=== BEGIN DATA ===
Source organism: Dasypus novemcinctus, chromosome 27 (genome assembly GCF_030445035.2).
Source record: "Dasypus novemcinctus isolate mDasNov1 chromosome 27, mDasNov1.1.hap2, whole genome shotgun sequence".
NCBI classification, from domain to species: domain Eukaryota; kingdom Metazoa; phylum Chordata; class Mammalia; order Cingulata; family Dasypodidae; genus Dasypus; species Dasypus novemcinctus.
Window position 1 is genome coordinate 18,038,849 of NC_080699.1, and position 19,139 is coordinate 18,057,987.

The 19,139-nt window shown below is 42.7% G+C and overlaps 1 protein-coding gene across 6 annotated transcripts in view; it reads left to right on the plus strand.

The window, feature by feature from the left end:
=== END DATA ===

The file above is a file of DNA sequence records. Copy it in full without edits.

Source organism: Dasypus novemcinctus, chromosome 27 (genome assembly GCF_030445035.2).
Source record: "Dasypus novemcinctus isolate mDasNov1 chromosome 27, mDasNov1.1.hap2, whole genome shotgun sequence".
NCBI classification, from domain to species: domain Eukaryota; kingdom Metazoa; phylum Chordata; class Mammalia; order Cingulata; family Dasypodidae; genus Dasypus; species Dasypus novemcinctus.
Window position 1 is genome coordinate 18,038,849 of NC_080699.1, and position 19,139 is coordinate 18,057,987.

The 19,139-nt window shown below is 42.7% G+C and overlaps 1 protein-coding gene across 6 annotated transcripts in view; it reads left to right on the plus strand.

The window, feature by feature from the left end: